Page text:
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On June 3, 2020, George Floyd’s six-year-old daughter, Gianna, raised her arms and announced, “Daddy changed the world.” The Black Lives Matter movement, sparked by the untimely death witnessed around the world of this innocent man, was just getting started. Since then, we’ve seen at least a dozen other countries and every American state participate in this long-overdue movement. What better place to shed some light on the situation than in Memphis, Tennessee?

After World War II, African American soldiers that had risked their lives fighting for freedom and against fascism came home to face the harsh reality that they were not fully free. The climate in Memphis, and many other places, at the time, was one of fierce and unrelenting racism. Across the country, racism was thriving, peaceful protesters were teargassed, and chaos reigned. Something had to change.

The unrest that had been building for so long finally led to the Civil Rights Movement. Making monumental changes one baby step at a time, Tennessee was truly at the forefront of it all. The first public school integrated in the South was located right in Clinton. There were lengthy legal battles, protests, marches, sit-ins, and boycotts. Voter registration drives were born.

Each event, each day, and each moment drove us all closer to justice. It didn’t happen quickly, and there were plenty of setbacks along the way, but between 1945 and 1975, the Civil Rights Movement changed the world as we knew it then. One day, we’ll look back on the Black Lives Matter Movement of 2020 and recognize many of the same characteristics of this movement: an unwavering dedication to justice, a fight for what we believe in, and the ability to change even the most stubborn places.

When you walk through Memphis today, you can see the spot where Martin Luther King Jr. stood and fought for economic justice in 1968. Just a short distance away, you can visit Clinton High School, where Bobby Cain became the first African-American student to graduate from an integrated public high school in the South. If history has taught us anything, it’s that change may happen slowly, but change always comes. If we push and we fight and we act braver than we feel and we band together and we demand what’s right – change is inevitable.

Luckily, this time around, our movement has reached millions, and it’s reached them quickly. With phone calls, videos, and social media, it’s harder to hide from the truth. Since the Black Lives Matter movement started earlier this year, laws have been updated, police reform has begun in many places, and confederate and slavery-linked statues can be seen crumbling to the ground across the country, and in many others, too.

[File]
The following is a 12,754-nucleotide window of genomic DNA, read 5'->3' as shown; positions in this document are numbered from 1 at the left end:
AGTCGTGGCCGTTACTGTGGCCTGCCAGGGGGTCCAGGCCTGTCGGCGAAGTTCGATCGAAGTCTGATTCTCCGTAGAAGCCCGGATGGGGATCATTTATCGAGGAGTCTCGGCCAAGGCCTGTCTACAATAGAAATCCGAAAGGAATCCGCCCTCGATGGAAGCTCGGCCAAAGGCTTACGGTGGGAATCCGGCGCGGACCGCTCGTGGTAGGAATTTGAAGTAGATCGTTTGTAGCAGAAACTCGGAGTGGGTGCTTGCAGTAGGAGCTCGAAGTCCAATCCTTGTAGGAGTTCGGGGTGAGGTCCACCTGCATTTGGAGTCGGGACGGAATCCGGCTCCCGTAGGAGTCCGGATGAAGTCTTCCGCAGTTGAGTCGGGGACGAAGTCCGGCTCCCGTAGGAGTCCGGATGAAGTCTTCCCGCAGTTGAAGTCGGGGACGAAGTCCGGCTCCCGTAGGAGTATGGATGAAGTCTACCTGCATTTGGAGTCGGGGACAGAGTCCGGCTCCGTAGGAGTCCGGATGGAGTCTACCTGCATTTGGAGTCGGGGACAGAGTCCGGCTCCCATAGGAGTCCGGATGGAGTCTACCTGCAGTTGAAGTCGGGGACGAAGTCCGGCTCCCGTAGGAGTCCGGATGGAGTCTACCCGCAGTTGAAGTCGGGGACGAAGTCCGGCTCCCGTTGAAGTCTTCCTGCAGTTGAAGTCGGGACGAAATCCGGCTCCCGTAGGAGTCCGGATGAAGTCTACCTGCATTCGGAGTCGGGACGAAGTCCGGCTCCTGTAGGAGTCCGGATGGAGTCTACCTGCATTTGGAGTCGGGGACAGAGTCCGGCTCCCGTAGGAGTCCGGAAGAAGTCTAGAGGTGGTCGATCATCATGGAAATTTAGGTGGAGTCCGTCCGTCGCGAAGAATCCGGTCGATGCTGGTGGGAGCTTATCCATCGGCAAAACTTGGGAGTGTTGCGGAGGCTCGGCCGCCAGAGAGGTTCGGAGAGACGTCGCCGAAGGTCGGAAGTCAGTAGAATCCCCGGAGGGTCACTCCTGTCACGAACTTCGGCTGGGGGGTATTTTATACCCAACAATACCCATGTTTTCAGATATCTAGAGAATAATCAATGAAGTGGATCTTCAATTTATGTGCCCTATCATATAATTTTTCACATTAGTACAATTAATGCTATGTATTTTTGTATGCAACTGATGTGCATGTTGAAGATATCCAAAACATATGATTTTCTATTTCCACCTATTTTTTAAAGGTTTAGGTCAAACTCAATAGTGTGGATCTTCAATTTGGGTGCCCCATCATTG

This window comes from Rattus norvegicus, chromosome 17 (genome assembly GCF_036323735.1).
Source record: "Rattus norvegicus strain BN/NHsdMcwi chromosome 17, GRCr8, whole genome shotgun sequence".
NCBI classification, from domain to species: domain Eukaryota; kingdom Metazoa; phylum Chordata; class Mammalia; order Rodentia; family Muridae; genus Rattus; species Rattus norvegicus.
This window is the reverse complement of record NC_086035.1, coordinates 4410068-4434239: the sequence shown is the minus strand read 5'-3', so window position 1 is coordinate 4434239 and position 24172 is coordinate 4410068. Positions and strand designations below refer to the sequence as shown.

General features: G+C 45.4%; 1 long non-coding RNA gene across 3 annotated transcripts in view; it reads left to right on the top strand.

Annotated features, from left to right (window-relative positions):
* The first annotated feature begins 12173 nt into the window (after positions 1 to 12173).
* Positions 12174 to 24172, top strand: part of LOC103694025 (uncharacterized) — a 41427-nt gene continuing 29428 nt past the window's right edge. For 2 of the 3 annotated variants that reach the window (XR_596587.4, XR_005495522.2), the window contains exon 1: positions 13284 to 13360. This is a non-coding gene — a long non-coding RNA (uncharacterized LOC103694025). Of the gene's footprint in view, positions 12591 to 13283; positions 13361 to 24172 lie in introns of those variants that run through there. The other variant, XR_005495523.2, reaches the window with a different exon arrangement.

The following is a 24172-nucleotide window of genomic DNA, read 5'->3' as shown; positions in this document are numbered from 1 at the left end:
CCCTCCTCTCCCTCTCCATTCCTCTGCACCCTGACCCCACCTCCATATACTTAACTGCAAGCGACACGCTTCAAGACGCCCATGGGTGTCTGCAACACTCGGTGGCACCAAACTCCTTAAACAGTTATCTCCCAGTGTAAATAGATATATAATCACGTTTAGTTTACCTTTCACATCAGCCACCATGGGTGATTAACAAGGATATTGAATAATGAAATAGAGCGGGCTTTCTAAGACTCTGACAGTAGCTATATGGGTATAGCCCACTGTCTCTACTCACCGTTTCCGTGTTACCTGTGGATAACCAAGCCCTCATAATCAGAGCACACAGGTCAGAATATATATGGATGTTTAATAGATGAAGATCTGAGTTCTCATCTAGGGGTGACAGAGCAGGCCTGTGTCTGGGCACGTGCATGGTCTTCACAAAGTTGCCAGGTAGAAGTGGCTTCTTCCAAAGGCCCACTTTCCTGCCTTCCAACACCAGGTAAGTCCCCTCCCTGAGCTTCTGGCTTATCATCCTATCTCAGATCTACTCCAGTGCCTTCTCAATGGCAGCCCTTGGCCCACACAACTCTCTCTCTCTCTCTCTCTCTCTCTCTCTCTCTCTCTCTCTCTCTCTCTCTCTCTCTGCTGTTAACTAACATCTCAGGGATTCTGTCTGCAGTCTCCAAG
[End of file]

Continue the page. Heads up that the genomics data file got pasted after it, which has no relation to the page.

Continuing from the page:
In the few short months since George Floyd’s death, Minneapolis lawmakers vowed to disband their city’s police department; New York’s mayor, Bill de Blasio, pledged to reallocate police funds to youth and social services instead; chokeholds have been banned in over a dozen states; shows perpetuating racism and violence have been taken off the air; corporations, CEOs, and other leaders have been forced to reevaluate their choices and policies. You can read more about the changes sparked by BLM here. These changes have been a long time coming. And it’s just the start.

When Gianna Floyd announced that her dad changed the world, she didn’t know just how right she was. One day, she will. One day, we’ll read about her dad in our history books. We’ll remember the year that everything began to change. The year that we fought decades of racial injustice and a deadly pandemic all at once, and we won.

At the Reaves Law Firm, we’ve been fighting for the rights of Memphis residents since we launched in 2011. We were founded under the guiding principles that we want to be loved by our clients, respected by our peers, and feared by our opposition. We’ve been a voice for the voiceless and built a dedicated and diverse team of personal injury lawyers and staff that stand up for what’s right and protect the innocent.

We fight for those who have felt physically, emotionally, or financially devastated and will continue to do so for as long as our doors remain open. In just nine years, we’ve recovered millions of dollars in verdicts and settlements on behalf of those injured due to another’s negligence in Memphis. With in-depth knowledge of complex personal injury laws and unique insight into insurance company strategies, we’re prepared to offer you only the best representation. We are proud to serve our communities, to see how far Memphis has come, and to be a part of its bright, shining future.

Here is a list of local black-owned business that you can support
Business CategoryBusiness NameLocation
BarbequeInterstate BarbequeMemphis
BarbequeCozy CornerMemphis
CafeThe Office at UptownMemphis
BurgersRoxie's GroceryMemphis
ChickenFannie Lou's Gourmet Chicken & WafflesMemphis
Comfort foodAlcenia'sMemphis
DeliLunchbox EatsMemphis
Homestyle restaurantJim & Samella's HouseMemphis
JamaicanCurry N JerkMemphis
Soul food99 Cent Soul Food ExpressMemphis